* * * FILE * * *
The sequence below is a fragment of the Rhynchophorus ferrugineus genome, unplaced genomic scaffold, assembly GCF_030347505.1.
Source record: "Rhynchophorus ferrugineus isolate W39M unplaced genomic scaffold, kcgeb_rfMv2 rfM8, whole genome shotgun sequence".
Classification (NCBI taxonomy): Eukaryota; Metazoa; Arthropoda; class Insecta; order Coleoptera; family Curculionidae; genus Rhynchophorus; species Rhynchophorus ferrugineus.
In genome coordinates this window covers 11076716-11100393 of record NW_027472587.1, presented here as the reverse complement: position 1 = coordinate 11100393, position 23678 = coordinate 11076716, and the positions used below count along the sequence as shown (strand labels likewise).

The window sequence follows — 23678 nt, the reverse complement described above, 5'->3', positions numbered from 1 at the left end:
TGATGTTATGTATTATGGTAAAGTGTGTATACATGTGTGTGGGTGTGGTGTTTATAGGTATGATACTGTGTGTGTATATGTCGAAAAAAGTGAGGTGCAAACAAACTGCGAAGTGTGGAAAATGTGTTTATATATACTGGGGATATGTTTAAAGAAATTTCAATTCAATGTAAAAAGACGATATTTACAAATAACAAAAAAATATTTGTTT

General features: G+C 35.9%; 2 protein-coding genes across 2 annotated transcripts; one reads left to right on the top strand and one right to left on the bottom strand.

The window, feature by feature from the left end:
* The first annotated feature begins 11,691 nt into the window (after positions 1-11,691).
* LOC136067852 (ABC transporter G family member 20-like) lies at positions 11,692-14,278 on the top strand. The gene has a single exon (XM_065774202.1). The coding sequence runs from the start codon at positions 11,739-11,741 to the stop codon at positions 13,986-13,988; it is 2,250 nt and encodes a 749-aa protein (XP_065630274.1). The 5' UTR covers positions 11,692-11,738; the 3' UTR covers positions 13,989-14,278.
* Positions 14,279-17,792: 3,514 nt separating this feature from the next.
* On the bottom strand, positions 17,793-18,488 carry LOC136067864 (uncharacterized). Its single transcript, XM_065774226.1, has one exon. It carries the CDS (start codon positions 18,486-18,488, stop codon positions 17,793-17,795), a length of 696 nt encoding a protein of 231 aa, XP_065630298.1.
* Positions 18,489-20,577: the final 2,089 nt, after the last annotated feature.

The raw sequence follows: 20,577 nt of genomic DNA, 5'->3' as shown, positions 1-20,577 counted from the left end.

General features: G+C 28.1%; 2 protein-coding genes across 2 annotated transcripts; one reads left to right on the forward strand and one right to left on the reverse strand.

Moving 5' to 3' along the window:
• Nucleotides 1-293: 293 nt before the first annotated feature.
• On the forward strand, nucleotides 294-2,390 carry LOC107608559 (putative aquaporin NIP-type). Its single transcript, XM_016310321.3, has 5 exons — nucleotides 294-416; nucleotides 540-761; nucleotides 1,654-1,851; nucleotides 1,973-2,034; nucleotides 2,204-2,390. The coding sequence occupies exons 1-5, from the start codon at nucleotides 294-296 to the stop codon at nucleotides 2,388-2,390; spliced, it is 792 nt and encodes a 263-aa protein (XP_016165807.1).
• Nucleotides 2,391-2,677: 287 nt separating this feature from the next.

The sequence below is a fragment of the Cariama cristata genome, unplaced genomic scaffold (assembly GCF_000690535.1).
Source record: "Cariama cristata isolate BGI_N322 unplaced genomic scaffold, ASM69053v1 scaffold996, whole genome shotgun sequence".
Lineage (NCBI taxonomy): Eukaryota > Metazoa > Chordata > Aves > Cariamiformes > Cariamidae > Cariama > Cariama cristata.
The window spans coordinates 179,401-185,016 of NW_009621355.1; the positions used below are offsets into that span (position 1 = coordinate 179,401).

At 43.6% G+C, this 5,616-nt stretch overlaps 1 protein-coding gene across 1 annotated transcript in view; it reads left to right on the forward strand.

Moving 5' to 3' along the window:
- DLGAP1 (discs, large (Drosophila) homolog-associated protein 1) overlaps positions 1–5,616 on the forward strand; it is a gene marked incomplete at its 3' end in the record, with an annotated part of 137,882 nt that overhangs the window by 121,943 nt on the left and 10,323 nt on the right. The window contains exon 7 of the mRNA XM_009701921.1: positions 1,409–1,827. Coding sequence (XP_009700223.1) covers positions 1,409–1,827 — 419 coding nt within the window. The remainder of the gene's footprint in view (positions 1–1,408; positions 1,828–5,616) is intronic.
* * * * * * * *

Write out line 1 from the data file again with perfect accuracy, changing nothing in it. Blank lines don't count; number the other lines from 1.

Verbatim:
The sequence below is a fragment of the Rhynchophorus ferrugineus genome, unplaced genomic scaffold, assembly GCF_030347505.1.